It can be easy to confuse attribution and citation for images, but these are two similar but distinct concepts.
Attribution gives credit to the author or creator of an image. When images are used for free under the terms of a Creative Commons license, it's important to provide attribution as requested. More information about how to properly attribute works is available from How to Give Attribution. Here's an example of a proper attribution:
"Cat paw" by cloudzilla is licensed under Creative Commons Attribution 2.0 Generic (CC BY 2.0).
Citations, on the other hand, identify the sources that helped you to develop or are referred to in your research by providing information on these sources in a standard format. Visit "Citing Images" for examples of how to cite images using common citation styles.
The use of images for educational purposes, such as teaching, is sometimes considered fair use. Each usage is different should be carefully considered. To learn more about making a fair use determination, visit the University of South Carolina's Intellectual Property Policy or the Library's Copyright Guide.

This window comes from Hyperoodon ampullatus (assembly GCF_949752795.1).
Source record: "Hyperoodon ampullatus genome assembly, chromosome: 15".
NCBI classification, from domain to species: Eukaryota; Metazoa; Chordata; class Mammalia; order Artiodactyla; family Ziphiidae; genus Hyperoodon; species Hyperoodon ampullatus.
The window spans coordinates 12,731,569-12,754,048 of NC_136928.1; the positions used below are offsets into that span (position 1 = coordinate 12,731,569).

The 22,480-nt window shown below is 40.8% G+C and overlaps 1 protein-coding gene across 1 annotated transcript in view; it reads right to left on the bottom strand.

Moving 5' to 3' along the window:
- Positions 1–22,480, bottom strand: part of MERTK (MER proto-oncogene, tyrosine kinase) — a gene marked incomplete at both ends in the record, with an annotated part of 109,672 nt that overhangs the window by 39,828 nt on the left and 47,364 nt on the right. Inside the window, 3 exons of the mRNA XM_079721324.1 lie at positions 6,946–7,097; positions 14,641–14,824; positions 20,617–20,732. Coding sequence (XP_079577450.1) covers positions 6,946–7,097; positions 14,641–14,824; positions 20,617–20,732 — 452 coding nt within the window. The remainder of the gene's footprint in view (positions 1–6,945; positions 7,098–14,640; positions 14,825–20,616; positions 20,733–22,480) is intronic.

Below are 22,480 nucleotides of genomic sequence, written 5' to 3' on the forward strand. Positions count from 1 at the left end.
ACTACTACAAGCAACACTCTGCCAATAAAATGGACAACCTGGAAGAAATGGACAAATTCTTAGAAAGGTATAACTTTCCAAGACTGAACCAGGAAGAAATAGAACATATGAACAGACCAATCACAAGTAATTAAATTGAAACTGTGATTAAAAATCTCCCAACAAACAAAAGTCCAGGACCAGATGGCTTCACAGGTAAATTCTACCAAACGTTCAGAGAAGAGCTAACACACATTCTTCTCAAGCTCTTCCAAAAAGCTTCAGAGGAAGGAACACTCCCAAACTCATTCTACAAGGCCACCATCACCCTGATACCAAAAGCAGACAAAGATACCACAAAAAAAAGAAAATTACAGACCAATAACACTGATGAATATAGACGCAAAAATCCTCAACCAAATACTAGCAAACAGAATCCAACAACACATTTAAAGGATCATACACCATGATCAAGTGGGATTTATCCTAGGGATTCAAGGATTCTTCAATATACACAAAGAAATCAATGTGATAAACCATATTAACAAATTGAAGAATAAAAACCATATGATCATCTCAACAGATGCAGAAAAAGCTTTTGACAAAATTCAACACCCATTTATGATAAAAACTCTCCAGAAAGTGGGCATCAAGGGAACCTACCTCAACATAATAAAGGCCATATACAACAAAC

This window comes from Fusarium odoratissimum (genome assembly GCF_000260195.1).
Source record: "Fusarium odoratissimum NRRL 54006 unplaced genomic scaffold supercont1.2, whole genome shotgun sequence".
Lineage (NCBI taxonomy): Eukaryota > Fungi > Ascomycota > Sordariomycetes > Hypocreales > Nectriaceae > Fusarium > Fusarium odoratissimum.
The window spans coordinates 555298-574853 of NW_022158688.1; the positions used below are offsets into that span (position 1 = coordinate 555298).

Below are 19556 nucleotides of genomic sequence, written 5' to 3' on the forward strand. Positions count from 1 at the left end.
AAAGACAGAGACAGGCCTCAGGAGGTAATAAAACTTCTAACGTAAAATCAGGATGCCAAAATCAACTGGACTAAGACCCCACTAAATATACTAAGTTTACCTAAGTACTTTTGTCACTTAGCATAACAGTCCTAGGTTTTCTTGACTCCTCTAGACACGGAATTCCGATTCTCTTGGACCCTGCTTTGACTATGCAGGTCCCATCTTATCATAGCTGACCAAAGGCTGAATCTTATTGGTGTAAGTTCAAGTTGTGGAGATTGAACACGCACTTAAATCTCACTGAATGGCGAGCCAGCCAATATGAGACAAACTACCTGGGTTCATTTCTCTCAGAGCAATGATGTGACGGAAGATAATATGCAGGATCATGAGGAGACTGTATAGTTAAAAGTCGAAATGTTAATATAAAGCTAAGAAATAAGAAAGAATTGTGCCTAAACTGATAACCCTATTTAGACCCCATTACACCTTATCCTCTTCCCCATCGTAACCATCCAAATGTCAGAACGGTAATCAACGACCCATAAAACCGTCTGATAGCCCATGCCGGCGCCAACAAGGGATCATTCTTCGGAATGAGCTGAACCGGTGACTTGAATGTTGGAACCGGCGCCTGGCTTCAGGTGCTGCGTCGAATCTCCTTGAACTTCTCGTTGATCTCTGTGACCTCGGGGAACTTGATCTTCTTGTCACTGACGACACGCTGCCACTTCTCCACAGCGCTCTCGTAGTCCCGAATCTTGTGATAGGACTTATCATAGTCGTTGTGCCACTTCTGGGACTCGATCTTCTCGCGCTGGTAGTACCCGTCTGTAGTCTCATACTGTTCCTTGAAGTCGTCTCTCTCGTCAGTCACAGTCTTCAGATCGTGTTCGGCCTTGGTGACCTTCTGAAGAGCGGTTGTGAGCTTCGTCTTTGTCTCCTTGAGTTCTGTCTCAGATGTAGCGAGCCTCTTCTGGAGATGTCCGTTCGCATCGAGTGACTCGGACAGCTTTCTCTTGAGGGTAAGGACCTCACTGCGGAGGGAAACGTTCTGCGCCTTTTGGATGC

If you're publishing a work and need to use an image, you'll likely be required by the publisher to confirm that you have permission to use the image, that the image has been licensed for your intended use, or that the image is in the public domain. The Cornell Copyright and the Public Domain chart can help you determine if an item is in the public domain. You must also abide by any restrictions and agreements from the image owner or provider, even if the image is in the public domain, particularly when it is provided through a licensed database such as Artstor or a digitized collection.
If you determine that you need to seek permission to use a work, you'll need to identify and locate the copyright owner. Some commercial sites such as the Copyright Clearance Center can assist with these steps. Many electronic resources provide direct links to request permissions from within their site. Once you ask and have been granted permission, be sure to keep all relevant records.
Even if an image isn't protected by copyright, has been licensed to allow usage without attribution, or if you've obtained permission to use an image, it should be cited and/or identified if used in your research or teaching, depending on the style guide. All citation style guides include information for citing images. For more information and to access style guides, visit the Citation Formats Guide. Examples of citations are available below.